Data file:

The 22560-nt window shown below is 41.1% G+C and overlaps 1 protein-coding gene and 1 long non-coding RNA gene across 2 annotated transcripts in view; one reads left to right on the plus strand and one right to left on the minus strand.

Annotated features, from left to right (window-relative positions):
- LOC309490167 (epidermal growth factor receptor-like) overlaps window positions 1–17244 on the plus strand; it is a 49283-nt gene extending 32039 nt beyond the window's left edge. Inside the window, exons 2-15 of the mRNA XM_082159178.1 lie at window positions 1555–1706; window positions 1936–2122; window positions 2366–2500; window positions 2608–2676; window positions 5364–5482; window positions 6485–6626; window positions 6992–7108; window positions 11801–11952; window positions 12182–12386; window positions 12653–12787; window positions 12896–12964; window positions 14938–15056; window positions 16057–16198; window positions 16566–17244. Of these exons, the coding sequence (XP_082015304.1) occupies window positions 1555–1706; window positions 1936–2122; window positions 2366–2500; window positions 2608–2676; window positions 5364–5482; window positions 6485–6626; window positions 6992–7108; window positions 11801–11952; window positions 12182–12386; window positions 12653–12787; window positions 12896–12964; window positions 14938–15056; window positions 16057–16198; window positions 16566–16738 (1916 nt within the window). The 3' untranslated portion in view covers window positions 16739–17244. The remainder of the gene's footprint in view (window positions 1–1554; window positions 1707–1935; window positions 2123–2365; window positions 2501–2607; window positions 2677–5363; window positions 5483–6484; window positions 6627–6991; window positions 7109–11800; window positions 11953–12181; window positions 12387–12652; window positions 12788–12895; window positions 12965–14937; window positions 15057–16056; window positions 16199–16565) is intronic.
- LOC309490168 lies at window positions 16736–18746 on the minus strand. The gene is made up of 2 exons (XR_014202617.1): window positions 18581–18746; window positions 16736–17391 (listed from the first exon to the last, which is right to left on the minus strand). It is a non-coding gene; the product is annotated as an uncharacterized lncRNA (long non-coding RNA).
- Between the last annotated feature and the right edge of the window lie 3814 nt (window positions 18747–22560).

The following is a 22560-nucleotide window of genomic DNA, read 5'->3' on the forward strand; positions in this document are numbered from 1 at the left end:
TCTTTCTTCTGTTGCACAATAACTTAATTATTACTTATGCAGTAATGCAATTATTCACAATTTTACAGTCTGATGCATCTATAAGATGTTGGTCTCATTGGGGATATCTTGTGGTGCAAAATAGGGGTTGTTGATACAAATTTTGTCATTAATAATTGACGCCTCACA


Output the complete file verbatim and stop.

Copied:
The 22560-nt window shown below is 41.1% G+C and overlaps 1 protein-coding gene and 1 long non-coding RNA gene across 2 annotated transcripts in view; one reads left to right on the plus strand and one right to left on the minus strand.

Annotated features, from left to right (window-relative positions):
- LOC309490167 (epidermal growth factor receptor-like) overlaps window positions 1–17244 on the plus strand; it is a 49283-nt gene extending 32039 nt beyond the window's left edge. Inside the window, exons 2-15 of the mRNA XM_082159178.1 lie at window positions 1555–1706; window positions 1936–2122; window positions 2366–2500; window positions 2608–2676; window positions 5364–5482; window positions 6485–6626; window positions 6992–7108; window positions 11801–11952; window positions 12182–12386; window positions 12653–12787; window positions 12896–12964; window positions 14938–15056; window positions 16057–16198; window positions 16566–17244. Of these exons, the coding sequence (XP_082015304.1) occupies window positions 1555–1706; window positions 1936–2122; window positions 2366–2500; window positions 2608–2676; window positions 5364–5482; window positions 6485–6626; window positions 6992–7108; window positions 11801–11952; window positions 12182–12386; window positions 12653–12787; window positions 12896–12964; window positions 14938–15056; window positions 16057–16198; window positions 16566–16738 (1916 nt within the window). The 3' untranslated portion in view covers window positions 16739–17244. The remainder of the gene's footprint in view (window positions 1–1554; window positions 1707–1935; window positions 2123–2365; window positions 2501–2607; window positions 2677–5363; window positions 5483–6484; window positions 6627–6991; window positions 7109–11800; window positions 11953–12181; window positions 12387–12652; window positions 12788–12895; window positions 12965–14937; window positions 15057–16056; window positions 16199–16565) is intronic.
- LOC309490168 lies at window positions 16736–18746 on the minus strand. The gene is made up of 2 exons (XR_014202617.1): window positions 18581–18746; window positions 16736–17391 (listed from the first exon to the last, which is right to left on the minus strand). It is a non-coding gene; the product is annotated as an uncharacterized lncRNA (long non-coding RNA).
- Between the last annotated feature and the right edge of the window lie 3814 nt (window positions 18747–22560).

The following is a 22560-nucleotide window of genomic DNA, read 5'->3' on the forward strand; positions in this document are numbered from 1 at the left end:
TCTTTCTTCTGTTGCACAATAACTTAATTATTACTTATGCAGTAATGCAATTATTCACAATTTTACAGTCTGATGCATCTATAAGATGTTGGTCTCATTGGGGATATCTTGTGGTGCAAAATAGGGGTTGTTGATACAAATTTTGTCATTAATAATTGACGCCTCACA